Re:Hope she's learned something (1)

GTRacer (234395) | about 10 months ago | (#44172281)

I don't usually do this, but I'm feeling contrary this week. The linked article covered the fact she's been doing science fairs for years and for this one, tried some designs of her own before settling on an of-the-shelf piece. It's implied but not stated in the source that she's personally invested and not just going through motions.

Also, what's the point of doing one with a battery? We *have* those already! Her idea would be great in a pinch if the longevity could be fixed. Which Google prize money or venture capital would allow. Am I missing something?

Re:Hope she's learned something (1)

fredprado (2569351) | about 10 months ago | (#44172395)

The longevity can't be "fixed", it depends exclusively on environment and for a given environment it won`t change, Google prize money or not. It is an interesting idea for a high school science project but it is not really a viable product.

If you want to convert body energy into light there are dynamo based flashlights that are far more efficient to do this and do not lack this design hindrances.

Re:Hope she's learned something (0)

evilviper (135110) | about 9 months ago | (#44173141)

She bought a peltier, and hooked it up to a joule thief circuit design she found online. She's learning something about finding electronic components, and putting them together, but that's not a science experiement.

Re:Hope she's learned something (0)

Jmc23 (2353706) | about 10 months ago | (#44172595)

Well, we all learned you're an idiot because you haven't learned anything important.

Re:Hope she's learned something (0)

stenvar (2789879) | about 10 months ago | (#44172975)

More importantly, like many "alternative energy" devices, this one doesn't actually generate any renewable energy once you take into account the huge amount of energy needed for making the components.

Re:Hope she's learned something (1)

Anonymous Coward | about 9 months ago | (#44173411)

Perhaps; However if you also take into account the cost of generating, transmitting, and storing electricity, making a battery, and add in losses from that battery being unused for most of a flashlight's lifespan, then you might be surprised at the comparative efficiency of this approach.

Re:Hope she's learned something (1)

quax (19371) | about 9 months ago | (#44173099)

".... where ambient temps are remotely similar to body temperature."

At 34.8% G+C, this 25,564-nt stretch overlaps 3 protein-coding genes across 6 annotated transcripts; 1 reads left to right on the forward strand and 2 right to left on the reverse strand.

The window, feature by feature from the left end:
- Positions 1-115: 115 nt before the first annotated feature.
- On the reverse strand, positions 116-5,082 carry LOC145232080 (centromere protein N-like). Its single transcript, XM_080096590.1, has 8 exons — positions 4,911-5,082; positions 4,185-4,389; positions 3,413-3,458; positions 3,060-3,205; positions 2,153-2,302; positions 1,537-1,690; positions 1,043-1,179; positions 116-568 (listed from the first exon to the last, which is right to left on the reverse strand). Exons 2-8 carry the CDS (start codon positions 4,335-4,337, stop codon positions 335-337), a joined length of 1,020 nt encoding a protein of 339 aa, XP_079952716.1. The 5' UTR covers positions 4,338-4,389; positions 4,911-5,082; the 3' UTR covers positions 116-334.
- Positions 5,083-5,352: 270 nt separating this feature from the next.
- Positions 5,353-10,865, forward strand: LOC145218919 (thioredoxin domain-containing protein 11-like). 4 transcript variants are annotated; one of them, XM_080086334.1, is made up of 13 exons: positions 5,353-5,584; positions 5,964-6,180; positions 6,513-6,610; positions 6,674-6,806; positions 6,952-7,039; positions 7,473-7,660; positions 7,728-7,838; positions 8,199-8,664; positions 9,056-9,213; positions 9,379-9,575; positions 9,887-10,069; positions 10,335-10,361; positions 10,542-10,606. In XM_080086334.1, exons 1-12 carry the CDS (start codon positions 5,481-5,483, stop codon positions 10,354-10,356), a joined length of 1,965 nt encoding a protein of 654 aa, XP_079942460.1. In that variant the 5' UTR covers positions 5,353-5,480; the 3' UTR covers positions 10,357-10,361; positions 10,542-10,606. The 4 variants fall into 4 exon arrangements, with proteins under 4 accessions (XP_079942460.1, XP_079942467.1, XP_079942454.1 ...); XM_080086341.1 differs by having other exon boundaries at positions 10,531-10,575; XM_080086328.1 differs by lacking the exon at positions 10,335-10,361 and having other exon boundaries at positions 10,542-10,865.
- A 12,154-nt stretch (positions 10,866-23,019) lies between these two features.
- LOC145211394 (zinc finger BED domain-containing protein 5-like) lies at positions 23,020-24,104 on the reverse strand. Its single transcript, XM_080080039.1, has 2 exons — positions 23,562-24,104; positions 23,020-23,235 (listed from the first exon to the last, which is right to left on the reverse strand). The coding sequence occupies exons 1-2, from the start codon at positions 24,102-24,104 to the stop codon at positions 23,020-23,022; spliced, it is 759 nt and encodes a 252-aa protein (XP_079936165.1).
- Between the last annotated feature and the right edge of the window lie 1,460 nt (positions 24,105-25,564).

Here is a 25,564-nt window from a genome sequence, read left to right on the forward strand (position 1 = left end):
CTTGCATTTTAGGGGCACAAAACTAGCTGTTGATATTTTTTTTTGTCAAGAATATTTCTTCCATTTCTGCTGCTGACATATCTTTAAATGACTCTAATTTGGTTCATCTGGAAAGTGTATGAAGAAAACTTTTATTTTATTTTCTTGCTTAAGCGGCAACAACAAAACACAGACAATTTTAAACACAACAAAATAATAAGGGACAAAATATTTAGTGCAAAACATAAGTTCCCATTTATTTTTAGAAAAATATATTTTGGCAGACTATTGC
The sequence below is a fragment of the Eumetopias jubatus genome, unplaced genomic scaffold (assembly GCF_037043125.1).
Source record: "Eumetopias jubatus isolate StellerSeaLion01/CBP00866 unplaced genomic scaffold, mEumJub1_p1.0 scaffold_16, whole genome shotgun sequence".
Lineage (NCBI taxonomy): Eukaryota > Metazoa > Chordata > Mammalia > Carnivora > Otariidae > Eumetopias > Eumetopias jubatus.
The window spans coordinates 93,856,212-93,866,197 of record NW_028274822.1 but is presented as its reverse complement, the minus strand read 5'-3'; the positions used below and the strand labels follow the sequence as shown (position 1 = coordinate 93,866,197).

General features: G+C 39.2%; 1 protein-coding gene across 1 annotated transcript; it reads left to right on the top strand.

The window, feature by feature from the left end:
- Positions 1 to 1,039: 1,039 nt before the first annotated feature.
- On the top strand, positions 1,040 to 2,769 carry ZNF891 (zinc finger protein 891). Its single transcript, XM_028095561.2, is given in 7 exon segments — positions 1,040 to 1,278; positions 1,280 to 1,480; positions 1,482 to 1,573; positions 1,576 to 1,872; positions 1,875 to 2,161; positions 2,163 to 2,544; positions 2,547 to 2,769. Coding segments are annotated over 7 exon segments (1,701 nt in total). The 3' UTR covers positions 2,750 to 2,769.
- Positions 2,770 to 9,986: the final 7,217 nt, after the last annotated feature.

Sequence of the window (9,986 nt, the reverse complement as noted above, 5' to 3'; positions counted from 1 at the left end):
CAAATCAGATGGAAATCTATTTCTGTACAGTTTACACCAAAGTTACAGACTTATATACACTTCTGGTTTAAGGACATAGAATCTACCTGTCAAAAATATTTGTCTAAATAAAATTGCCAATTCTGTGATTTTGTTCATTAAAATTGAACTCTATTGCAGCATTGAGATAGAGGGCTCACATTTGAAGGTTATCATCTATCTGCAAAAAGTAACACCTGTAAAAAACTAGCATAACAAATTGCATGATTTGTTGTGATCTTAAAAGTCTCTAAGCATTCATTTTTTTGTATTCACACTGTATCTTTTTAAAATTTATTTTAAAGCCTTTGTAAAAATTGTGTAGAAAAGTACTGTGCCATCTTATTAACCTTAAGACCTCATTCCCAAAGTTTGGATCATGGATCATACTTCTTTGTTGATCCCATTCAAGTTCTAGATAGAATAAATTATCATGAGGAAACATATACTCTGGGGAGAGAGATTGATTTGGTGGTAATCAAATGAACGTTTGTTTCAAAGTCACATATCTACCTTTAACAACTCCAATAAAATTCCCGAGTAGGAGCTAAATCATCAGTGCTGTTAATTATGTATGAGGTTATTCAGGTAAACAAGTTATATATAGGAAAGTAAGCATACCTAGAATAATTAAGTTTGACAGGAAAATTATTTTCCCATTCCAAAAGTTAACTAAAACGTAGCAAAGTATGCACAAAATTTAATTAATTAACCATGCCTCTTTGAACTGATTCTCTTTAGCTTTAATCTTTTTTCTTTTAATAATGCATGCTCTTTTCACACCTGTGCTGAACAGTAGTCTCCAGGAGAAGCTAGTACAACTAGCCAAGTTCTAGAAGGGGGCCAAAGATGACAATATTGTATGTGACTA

She's from CANADA you insensitive klutz.

5mw is small, but not worthless (3, Insightful)

hawguy (1600213) | about 10 months ago | (#44171991)

She said she's getting about 5mw of power from it, which sounds pretty decent from just a 5 degC temperature differential *and* using circuitry to increase the voltage. Should be quite visible in the dark, even enough to read from if held close to a book. At least until the aluminum heats up from her hand and the hole in the middle turns out to be inadequate to sink enough heat to maintain the temperature differential under most conditions (though she's in Canada, so maybe that's not such a problem there :-) ).

In comparison typical 2000mAh alkaline AA cell can support 5mw for about 600 hours, but if you can't afford alkaline batteries (or are someplace where you don't have easy access to them), then this flashlight may be better than nothing. Though a crank-up generator flashlight might be brighter and more usable.

It may not save the world, but it's a great science fair project.

Re:5mw is small, but not worthless (2)

roc97007 (608802) | about 10 months ago | (#44172175)

I wonder if it would work better as a glove, with the heat source (your hand) completely enclosed, and more surface area (the outside surface area, not the interior of a tube) to be chilled by the air.

Re:5mw is small, but not worthless (1)

mjwx (966435) | about 10 months ago | (#44172835)

In comparison typical 2000mAh alkaline AA cell can support 5mw for about 600 hours, but if you can't afford alkaline batteries (or are someplace where you don't have easy access to them), then this flashlight may be better than nothing. Though a crank-up generator flashlight might be brighter and more usable.

It's not a question of affording AA batteries in some scenarios, it's a matter of getting them or being certain they'll work.

Alkaline batteries have a shelf life. I once worked in a machine shop at a mine. As one of the lowest level peons one of my glorious tasks was testing all the battery powered devices in the shop and once every 2 months, replacing all the replaceable batteries in all the battery powered devices (regardless of if they worked) as if one torch (flashlight for the Americans) didn't work the safety inspectors would tear us a new one. Rechargeable were strictly verboten for safety devices as they had a terrible shelf life.

If the company replaced every single torch in the place with a version that didn't need batteries they'd save a mint. Hundreds of units per site.

Also, I can think of places that dont have regular supply or carrying spare batteries is wasteful like onboard ships or remote bases that get a resupply ship every 6 months where this would be useful.

EMERGENCY LIGHT - winter! (1)

bussdriver (620565) | about 10 months ago | (#44172903)

Ever have a flashlight in a car? not only do the batteries wear out but in the winter they don't work either! This thing will work well in the cold and for short periods at other times... and not at all in the summer.